AdultFriendFinder, which is owned by Penthouse magazine publisher Penthouse Media, allows members to list themselves as "attached" or "married" -- as well as "single," "divorced" and "widowed" -- on their profiles, an option implemented after users suggested it, said Penthouse Media Chief Executive Marc Bell.
But the site doesn't encourage infidelity, Bell told ABC News, any more than sites like Facebook and MySpace do.
"It's just another social networking site," Bell said.
The same can't be said for AshleyMadison.com, the online dating service run by Noel Biderman. The Toronto-based agency makes no bones about the service it provides. In fact, the slogan topping its home page reads "Life is short. Have an affair."
Biderman said AshleyMadison.com was founded in 2001 to meet the needs of married people who were trolling singles' Web sites in search of extramarital mates. The site, Biderman said, has seen its membership double over the past year to more than 2.2 million.
For $49, members can create profiles and send a limited number of e-mail and instant messages to potential mates. The more e-mails and messages you want to send, the more you have to pay.
Biderman said most men find success with the site's $49 package, but some choose to upgrade to pay for more messages. Because 65 percent to 70 percent of the site's users are men, Biderman said, heterosexual male users typically need to send out more messages before successfully wooing a woman.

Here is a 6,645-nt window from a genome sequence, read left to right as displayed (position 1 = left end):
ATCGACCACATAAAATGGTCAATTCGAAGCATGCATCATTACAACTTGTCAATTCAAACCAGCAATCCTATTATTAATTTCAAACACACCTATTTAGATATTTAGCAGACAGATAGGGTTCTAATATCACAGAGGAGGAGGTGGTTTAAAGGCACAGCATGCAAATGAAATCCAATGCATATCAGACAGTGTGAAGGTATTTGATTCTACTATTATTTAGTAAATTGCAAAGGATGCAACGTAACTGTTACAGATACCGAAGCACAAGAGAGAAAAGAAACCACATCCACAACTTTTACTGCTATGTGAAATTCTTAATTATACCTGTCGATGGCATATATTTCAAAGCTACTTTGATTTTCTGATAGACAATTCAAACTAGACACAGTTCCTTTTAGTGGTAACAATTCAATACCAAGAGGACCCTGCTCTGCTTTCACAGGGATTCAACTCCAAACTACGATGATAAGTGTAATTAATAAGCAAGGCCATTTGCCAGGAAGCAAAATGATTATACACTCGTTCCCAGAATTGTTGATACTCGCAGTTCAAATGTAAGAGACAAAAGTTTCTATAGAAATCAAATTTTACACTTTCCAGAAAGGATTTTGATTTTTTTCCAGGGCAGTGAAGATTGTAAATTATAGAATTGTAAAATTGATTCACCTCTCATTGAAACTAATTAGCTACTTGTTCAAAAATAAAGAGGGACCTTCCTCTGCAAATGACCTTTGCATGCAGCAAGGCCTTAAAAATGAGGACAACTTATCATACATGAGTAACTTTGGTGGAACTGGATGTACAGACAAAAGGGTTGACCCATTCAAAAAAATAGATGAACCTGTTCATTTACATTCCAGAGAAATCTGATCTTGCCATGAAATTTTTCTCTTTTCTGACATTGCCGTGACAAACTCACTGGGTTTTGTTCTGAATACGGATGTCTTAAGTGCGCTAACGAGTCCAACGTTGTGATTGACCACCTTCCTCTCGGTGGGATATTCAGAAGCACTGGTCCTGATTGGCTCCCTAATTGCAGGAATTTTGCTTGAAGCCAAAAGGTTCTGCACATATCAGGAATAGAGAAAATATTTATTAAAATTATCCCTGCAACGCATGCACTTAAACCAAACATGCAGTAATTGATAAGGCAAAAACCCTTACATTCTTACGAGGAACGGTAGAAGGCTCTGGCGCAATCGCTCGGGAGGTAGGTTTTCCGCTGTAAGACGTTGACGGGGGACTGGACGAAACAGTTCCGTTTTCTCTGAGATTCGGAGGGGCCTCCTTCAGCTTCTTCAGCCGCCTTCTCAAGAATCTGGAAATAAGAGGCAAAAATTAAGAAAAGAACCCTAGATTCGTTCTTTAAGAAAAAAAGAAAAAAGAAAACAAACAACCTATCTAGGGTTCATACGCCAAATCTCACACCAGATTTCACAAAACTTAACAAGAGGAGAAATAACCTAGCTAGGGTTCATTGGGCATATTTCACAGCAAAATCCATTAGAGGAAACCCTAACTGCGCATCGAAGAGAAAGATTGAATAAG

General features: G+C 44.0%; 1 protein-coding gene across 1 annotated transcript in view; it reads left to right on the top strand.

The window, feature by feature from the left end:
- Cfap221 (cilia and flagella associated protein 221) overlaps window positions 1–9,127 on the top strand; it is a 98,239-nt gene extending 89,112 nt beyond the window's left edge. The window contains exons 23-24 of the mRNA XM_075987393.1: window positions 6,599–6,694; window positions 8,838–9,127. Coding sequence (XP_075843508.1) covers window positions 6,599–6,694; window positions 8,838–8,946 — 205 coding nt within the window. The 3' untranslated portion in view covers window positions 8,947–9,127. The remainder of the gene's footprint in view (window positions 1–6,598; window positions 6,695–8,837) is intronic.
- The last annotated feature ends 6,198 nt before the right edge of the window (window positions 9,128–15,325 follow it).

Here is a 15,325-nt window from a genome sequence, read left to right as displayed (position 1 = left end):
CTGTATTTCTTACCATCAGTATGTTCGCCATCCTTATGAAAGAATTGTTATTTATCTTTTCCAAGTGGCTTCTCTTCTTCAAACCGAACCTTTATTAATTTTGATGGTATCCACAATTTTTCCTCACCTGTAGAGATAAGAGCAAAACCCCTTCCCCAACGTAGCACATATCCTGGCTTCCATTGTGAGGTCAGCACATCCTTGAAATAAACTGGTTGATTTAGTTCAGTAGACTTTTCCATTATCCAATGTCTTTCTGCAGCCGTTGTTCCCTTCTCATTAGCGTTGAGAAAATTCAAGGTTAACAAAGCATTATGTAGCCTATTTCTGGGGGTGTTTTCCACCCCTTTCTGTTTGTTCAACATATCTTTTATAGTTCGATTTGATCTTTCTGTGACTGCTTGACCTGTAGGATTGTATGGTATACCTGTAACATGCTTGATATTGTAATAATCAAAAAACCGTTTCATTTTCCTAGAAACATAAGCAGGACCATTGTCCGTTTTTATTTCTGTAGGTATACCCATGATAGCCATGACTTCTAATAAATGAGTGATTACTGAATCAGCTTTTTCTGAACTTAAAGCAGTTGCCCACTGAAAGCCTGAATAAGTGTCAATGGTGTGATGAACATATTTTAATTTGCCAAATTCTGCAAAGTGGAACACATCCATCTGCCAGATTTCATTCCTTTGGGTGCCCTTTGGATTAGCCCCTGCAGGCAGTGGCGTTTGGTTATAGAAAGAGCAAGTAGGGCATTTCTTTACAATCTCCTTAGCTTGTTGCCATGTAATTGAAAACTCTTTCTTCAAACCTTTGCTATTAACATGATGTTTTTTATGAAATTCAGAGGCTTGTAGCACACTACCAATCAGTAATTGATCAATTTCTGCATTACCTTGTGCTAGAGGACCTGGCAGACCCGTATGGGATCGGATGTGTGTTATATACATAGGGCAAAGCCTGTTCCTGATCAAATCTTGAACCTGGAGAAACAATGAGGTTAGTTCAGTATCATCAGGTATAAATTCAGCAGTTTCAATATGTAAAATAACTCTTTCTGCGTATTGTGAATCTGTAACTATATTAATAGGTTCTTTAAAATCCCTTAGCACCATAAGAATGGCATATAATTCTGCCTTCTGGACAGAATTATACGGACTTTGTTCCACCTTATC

Women, Biderman said, make just 5 percent of the purchases on the site.
"The site is definitely designed to monetize the men and validate the women in that regard," Biderman said.
While most male members have had success with just a $49 package, Biderman said he also knows members who over the years have spent thousands of dollars to have multiple affairs.
AshleyMadison.com isn't the only option for Web-savvy cheaters. PrivateAffairs.com allows infidelity-minded users to place personal ads for a monthly subscription fee of $29.95, or $109.95 for a year.
The site advertises itself as a serious place. According to the Web site, it includes"[n]o game players; only qualified people seriously seeking an extramarital experience."
Even if a relationship appears to take place only in cyberspace, Houston said it can be just a matter of time before a would-be cheater turns his online hookup into a real one.
"If you're not changing partners, if you're not corresponding with different ones, it's always with the same person, sooner or later, you're going to want to meet that person," she said. "That's when it really begins to take a downward slide."
When things do get physical, the amount an adulterer shells out, she said, can vary depending on the type of relationship. While a one-night stand's expenses may be limited to just dinner or a hotel stay, she said, someone involved in a long-term affair might make purchases with the intention of improving their own appearance.
A cheater might spend money on a new wardrobe or a gym membership to impress his or her new mate, Houston said.
"He's gone overnight from Kmart to Armani -- there's something wrong with that," Houston said.
Biderman said that when it comes to affairs, there are also those who pinch pennies.